“The question is whether the West is in decline or just withdrawal,” a high-ranking Israeli security official told me in a closed meeting on March 2, as Russian troops were heading out to Crimea, elevating the crisis in Ukraine to global dimensions. My interlocutor was one of Israel’s top decision-makers. “The whole world is talking about this,” he related.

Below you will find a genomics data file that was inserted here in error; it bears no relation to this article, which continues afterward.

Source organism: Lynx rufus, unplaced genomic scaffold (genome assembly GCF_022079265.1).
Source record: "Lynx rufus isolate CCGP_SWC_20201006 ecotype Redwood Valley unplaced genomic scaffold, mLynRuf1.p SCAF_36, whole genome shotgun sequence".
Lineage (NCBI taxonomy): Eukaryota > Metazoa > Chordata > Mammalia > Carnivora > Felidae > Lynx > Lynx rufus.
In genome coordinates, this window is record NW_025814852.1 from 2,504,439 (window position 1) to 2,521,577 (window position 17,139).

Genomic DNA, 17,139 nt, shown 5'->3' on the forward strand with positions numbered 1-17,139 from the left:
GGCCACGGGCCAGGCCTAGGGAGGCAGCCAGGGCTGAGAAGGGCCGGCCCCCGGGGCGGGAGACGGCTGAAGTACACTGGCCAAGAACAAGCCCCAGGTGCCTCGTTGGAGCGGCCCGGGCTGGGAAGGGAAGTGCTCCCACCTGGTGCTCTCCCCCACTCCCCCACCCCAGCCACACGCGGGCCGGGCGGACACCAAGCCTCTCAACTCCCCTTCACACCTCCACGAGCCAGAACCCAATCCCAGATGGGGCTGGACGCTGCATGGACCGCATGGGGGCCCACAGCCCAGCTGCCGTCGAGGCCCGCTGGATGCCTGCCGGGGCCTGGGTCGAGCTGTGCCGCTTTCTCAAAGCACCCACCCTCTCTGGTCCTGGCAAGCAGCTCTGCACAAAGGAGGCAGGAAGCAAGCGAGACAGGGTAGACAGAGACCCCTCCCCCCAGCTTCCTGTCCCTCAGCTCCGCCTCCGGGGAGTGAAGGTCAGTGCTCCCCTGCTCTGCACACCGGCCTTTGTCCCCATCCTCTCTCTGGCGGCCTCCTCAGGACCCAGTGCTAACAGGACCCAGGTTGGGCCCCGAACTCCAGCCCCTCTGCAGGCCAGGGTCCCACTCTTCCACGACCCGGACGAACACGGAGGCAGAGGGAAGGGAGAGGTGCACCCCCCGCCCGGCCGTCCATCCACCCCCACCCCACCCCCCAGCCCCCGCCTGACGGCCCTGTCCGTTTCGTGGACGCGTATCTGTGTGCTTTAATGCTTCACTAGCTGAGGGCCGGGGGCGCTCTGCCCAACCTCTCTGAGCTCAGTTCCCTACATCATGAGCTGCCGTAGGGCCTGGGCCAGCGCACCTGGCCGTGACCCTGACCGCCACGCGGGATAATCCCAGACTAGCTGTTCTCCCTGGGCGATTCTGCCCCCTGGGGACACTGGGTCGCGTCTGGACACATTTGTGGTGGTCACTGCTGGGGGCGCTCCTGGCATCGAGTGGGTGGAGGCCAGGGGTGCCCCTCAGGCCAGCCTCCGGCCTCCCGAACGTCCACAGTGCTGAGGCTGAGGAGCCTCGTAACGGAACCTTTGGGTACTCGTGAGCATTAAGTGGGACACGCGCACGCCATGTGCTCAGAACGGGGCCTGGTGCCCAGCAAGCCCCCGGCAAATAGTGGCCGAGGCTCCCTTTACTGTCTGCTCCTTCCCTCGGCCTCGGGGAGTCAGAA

“This is being broached at every meeting of foreign ministers or defense ministers and at every forum where issues of global balance of power, world order and global crises are being addressed. And there are many such examples. Look at what’s happening with the Chinese. They deliberately ratchet up tension with Japan, taking control over the South China Sea, behaving as if the United States doesn’t exist. North Korea for a long time has been slighting Washington, doing whatever it wants. In connection with the Syrian crisis, US President Barack Obama let Russian President Vladimir Putin take center stage. An agreement was signed, but now it turns out that its implementation is faltering, yet there’s nobody to talk to. The negotiations with Iran are stymied. They won’t lead to an agreement but will give the West three years of quiet. Meanwhile, Iran cements itself as a nuclear threshold state, continuing to develop cutting-edge centrifuges and ballistic missiles and pursuing weaponization. To me,” the source added, “it seems not a withdrawal but rather a rapid decline.”